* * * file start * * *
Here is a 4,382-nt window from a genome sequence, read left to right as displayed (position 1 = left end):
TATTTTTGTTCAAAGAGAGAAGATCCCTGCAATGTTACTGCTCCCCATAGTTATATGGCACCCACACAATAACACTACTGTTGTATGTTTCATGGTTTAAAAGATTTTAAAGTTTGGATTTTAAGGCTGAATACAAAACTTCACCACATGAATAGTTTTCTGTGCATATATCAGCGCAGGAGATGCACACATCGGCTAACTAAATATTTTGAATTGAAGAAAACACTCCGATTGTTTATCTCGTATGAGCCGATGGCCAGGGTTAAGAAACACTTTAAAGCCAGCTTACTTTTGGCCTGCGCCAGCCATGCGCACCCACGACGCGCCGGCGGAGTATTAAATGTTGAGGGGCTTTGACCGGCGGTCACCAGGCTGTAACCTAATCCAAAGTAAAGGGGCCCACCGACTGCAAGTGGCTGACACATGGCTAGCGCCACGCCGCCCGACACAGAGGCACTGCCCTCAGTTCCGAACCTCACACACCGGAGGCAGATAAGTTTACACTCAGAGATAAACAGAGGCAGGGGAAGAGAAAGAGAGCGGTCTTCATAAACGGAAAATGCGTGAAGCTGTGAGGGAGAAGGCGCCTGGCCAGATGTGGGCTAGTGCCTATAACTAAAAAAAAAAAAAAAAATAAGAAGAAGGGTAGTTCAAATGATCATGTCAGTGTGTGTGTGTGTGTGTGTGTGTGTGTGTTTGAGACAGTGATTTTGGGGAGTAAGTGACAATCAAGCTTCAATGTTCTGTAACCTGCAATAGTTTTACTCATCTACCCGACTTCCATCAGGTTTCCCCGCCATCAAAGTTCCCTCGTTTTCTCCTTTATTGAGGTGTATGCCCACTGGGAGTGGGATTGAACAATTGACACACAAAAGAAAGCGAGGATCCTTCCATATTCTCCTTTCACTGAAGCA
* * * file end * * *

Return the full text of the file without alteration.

Here is a 4,382-nt window from a genome sequence, read left to right as displayed (position 1 = left end):
TATTTTTGTTCAAAGAGAGAAGATCCCTGCAATGTTACTGCTCCCCATAGTTATATGGCACCCACACAATAACACTACTGTTGTATGTTTCATGGTTTAAAAGATTTTAAAGTTTGGATTTTAAGGCTGAATACAAAACTTCACCACATGAATAGTTTTCTGTGCATATATCAGCGCAGGAGATGCACACATCGGCTAACTAAATATTTTGAATTGAAGAAAACACTCCGATTGTTTATCTCGTATGAGCCGATGGCCAGGGTTAAGAAACACTTTAAAGCCAGCTTACTTTTGGCCTGCGCCAGCCATGCGCACCCACGACGCGCCGGCGGAGTATTAAATGTTGAGGGGCTTTGACCGGCGGTCACCAGGCTGTAACCTAATCCAAAGTAAAGGGGCCCACCGACTGCAAGTGGCTGACACATGGCTAGCGCCACGCCGCCCGACACAGAGGCACTGCCCTCAGTTCCGAACCTCACACACCGGAGGCAGATAAGTTTACACTCAGAGATAAACAGAGGCAGGGGAAGAGAAAGAGAGCGGTCTTCATAAACGGAAAATGCGTGAAGCTGTGAGGGAGAAGGCGCCTGGCCAGATGTGGGCTAGTGCCTATAACTAAAAAAAAAAAAAAAAATAAGAAGAAGGGTAGTTCAAATGATCATGTCAGTGTGTGTGTGTGTGTGTGTGTGTGTGTGTTTGAGACAGTGATTTTGGGGAGTAAGTGACAATCAAGCTTCAATGTTCTGTAACCTGCAATAGTTTTACTCATCTACCCGACTTCCATCAGGTTTCCCCGCCATCAAAGTTCCCTCGTTTTCTCCTTTATTGAGGTGTATGCCCACTGGGAGTGGGATTGAACAATTGACACACAAAAGAAAGCGAGGATCCTTCCATATTCTCCTTTCACTGAAGCA